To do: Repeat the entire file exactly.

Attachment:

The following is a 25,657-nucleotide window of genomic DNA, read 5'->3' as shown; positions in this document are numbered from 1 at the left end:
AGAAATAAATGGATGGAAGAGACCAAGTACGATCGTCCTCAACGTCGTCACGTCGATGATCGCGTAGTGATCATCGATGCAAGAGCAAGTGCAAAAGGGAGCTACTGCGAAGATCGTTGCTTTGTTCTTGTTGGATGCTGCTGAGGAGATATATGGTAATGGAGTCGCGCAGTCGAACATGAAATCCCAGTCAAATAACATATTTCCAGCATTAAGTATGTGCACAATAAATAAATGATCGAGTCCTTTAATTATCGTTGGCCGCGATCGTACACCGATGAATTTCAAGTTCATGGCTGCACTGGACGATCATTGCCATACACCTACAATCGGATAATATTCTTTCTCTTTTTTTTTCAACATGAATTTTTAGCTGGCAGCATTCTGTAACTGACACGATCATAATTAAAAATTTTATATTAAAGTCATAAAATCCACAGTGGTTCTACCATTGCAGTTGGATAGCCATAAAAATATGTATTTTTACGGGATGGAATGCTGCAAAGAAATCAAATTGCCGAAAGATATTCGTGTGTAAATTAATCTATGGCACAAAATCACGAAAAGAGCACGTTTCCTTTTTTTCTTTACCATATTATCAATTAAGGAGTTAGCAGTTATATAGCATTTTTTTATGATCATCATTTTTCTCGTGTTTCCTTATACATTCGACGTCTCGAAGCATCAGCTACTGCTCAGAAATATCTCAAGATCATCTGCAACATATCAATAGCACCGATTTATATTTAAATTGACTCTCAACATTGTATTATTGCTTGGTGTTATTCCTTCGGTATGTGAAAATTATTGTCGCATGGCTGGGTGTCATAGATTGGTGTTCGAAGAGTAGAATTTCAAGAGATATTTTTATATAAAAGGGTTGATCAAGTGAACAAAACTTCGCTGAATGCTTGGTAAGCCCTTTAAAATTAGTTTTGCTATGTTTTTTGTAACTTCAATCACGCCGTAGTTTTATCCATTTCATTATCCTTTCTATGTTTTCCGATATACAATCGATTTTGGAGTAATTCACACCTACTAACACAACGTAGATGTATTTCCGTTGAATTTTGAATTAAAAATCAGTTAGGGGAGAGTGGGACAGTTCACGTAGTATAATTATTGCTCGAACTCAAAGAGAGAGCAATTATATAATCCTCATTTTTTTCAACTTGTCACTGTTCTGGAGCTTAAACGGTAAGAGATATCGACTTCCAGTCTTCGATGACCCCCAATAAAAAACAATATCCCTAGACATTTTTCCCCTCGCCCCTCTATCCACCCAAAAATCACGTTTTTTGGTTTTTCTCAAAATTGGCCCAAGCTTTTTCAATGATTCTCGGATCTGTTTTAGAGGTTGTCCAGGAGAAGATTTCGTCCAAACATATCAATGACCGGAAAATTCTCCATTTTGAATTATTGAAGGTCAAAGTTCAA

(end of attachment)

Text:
The following is a 25,657-nucleotide window of genomic DNA, read 5'->3' as shown; positions in this document are numbered from 1 at the left end:
AGAAATAAATGGATGGAAGAGACCAAGTACGATCGTCCTCAACGTCGTCACGTCGATGATCGCGTAGTGATCATCGATGCAAGAGCAAGTGCAAAAGGGAGCTACTGCGAAGATCGTTGCTTTGTTCTTGTTGGATGCTGCTGAGGAGATATATGGTAATGGAGTCGCGCAGTCGAACATGAAATCCCAGTCAAATAACATATTTCCAGCATTAAGTATGTGCACAATAAATAAATGATCGAGTCCTTTAATTATCGTTGGCCGCGATCGTACACCGATGAATTTCAAGTTCATGGCTGCACTGGACGATCATTGCCATACACCTACAATCGGATAATATTCTTTCTCTTTTTTTTTCAACATGAATTTTTAGCTGGCAGCATTCTGTAACTGACACGATCATAATTAAAAATTTTATATTAAAGTCATAAAATCCACAGTGGTTCTACCATTGCAGTTGGATAGCCATAAAAATATGTATTTTTACGGGATGGAATGCTGCAAAGAAATCAAATTGCCGAAAGATATTCGTGTGTAAATTAATCTATGGCACAAAATCACGAAAAGAGCACGTTTCCTTTTTTTCTTTACCATATTATCAATTAAGGAGTTAGCAGTTATATAGCATTTTTTTATGATCATCATTTTTCTCGTGTTTCCTTATACATTCGACGTCTCGAAGCATCAGCTACTGCTCAGAAATATCTCAAGATCATCTGCAACATATCAATAGCACCGATTTATATTTAAATTGACTCTCAACATTGTATTATTGCTTGGTGTTATTCCTTCGGTATGTGAAAATTATTGTCGCATGGCTGGGTGTCATAGATTGGTGTTCGAAGAGTAGAATTTCAAGAGATATTTTTATATAAAAGGGTTGATCAAGTGAACAAAACTTCGCTGAATGCTTGGTAAGCCCTTTAAAATTAGTTTTGCTATGTTTTTTGTAACTTCAATCACGCCGTAGTTTTATCCATTTCATTATCCTTTCTATGTTTTCCGATATACAATCGATTTTGGAGTAATTCACACCTACTAACACAACGTAGATGTATTTCCGTTGAATTTTGAATTAAAAATCAGTTAGGGGAGAGTGGGACAGTTCACGTAGTATAATTATTGCTCGAACTCAAAGAGAGAGCAATTATATAATCCTCATTTTTTTCAACTTGTCACTGTTCTGGAGCTTAAACGGTAAGAGATATCGACTTCCAGTCTTCGATGACCCCCAATAAAAAACAATATCCCTAGACATTTTTCCCCTCGCCCCTCTATCCACCCAAAAATCACGTTTTTTGGTTTTTCTCAAAATTGGCCCAAGCTTTTTCAATGATTCTCGGATCTGTTTTAGAGGTTGTCCAGGAGAAGATTTCGTCCAAACATATCAATGACCGGAAAATTCTCCATTTTGAATTATTGAAGGTCAAAGTTCAA